Skip to main content

Please enter a keyword and click the arrow to search the site

Distinguishing voice and silence at work: unique relationships with psychological safety, impact, and burnout

Journal

Academy of Management Journal

Subject

Organisational Behaviour

Authors / Editors

Sherf E N;Parke M R;Isaakyan S

Publication Year

2021

Abstract

Scholars continue to debate whether voice and silence are opposites or distinct constructs. This ambiguity has prevented meaningful theoretical advancements about employees’ voice and silence at work. We draw on the behavioral activation and behavioral inhibition systems perspective to provide a conceptual framework for the independence of voice and silence and explicate how two key antecedents—perceived impact and psychological safety—more strongly relate to voice and silence, respectively. We further differentiate voice and silence by identifying their unique effects on employee burnout. In Study 1, a meta-analysis, we demonstrate that voice and silence are independent (Mp = -.15) and that perceived impact (psychological safety) relates more strongly to voice (silence) than to silence (voice). We also find that silence has a significantly stronger association with burnout compared to voice. In Study 2, we constructively replicate these findings in an interval-contingent panel study across six months. Taken together, this article shifts the conversation of whether voice and silence are distinct constructs to how they differ and why such differences matter.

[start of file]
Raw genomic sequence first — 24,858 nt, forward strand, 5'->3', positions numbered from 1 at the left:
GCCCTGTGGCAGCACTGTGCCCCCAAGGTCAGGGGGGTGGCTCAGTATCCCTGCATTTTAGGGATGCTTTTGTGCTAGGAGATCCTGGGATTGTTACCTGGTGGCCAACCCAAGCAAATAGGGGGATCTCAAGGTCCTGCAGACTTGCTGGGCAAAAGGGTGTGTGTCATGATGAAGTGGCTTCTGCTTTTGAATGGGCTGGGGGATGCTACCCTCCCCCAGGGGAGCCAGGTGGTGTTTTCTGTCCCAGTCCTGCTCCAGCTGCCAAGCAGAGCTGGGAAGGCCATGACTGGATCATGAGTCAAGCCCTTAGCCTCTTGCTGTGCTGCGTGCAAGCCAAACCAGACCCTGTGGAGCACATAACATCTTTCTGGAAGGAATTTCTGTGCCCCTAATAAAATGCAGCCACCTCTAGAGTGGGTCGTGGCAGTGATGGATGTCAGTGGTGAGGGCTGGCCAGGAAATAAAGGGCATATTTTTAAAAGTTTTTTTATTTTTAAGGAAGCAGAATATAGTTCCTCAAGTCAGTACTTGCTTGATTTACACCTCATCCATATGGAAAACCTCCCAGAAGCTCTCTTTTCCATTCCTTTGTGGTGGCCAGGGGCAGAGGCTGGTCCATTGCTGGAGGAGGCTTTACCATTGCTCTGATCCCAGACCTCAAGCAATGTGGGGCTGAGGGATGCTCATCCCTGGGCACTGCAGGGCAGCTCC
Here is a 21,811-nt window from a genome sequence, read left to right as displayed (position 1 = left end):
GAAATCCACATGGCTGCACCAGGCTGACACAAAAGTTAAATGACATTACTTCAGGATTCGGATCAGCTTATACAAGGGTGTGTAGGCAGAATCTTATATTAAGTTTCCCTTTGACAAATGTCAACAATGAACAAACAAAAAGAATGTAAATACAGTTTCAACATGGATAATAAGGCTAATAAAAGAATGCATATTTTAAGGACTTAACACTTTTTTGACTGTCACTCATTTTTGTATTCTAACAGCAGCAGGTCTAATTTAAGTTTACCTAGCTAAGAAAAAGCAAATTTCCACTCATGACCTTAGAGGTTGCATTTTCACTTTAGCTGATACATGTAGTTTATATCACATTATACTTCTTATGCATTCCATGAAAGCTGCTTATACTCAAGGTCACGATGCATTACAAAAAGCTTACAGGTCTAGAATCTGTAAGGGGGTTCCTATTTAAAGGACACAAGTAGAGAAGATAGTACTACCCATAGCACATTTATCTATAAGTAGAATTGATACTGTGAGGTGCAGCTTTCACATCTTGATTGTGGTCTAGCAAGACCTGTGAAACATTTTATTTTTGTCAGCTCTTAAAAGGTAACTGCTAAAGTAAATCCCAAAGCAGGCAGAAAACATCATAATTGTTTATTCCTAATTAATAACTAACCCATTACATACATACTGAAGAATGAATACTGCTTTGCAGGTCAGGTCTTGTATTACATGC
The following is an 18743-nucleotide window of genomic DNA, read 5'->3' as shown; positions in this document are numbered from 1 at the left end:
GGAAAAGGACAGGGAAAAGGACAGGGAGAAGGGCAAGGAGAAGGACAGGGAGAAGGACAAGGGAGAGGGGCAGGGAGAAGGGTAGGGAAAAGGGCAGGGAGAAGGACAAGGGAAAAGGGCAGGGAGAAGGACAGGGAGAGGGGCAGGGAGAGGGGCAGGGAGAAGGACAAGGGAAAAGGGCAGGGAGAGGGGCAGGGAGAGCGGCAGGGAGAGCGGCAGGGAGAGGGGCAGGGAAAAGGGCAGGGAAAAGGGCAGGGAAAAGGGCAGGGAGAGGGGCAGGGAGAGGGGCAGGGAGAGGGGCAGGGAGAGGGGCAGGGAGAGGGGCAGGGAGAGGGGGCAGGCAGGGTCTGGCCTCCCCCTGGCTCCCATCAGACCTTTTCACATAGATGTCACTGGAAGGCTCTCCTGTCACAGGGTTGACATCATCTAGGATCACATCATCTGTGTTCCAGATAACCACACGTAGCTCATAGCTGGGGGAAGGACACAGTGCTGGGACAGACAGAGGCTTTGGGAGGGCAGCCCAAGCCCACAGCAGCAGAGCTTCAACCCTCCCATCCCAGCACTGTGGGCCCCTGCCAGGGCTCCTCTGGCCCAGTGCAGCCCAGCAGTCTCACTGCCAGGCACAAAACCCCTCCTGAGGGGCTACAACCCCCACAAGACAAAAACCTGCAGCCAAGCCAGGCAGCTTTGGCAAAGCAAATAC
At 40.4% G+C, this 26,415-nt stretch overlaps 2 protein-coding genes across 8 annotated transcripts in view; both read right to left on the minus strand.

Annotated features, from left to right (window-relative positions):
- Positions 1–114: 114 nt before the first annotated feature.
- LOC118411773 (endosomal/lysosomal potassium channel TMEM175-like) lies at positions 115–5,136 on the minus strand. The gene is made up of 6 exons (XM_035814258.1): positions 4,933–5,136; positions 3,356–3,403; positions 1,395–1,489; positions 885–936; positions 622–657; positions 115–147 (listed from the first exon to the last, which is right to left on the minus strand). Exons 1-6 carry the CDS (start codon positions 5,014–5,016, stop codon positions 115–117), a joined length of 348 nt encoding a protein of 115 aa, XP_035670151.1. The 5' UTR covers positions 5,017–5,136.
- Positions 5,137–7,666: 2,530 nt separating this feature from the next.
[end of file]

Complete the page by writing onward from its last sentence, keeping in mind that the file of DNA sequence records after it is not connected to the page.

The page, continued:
Available on ECCH

No


Select up to 4 programmes to compare

Select one more to compare
×
subscribe_image_desktop 5949B9BFE33243D782D1C7A17E3345D0

Sign up to receive our latest news and business thinking direct to your inbox

×

Sign up to receive our latest course information and business thinking

Leave your details above if you would like to receive emails containing the latest thought leadership, invitations to events and news about courses that could enhance your career. If you would prefer not to receive our emails, you can still access the case study by clicking the button below. You can opt-out of receiving our emails at any time by visiting: https://london.edu/my-profile-preferences or by unsubscribing through the link provided in our emails. View our Privacy Policy for more information on your rights.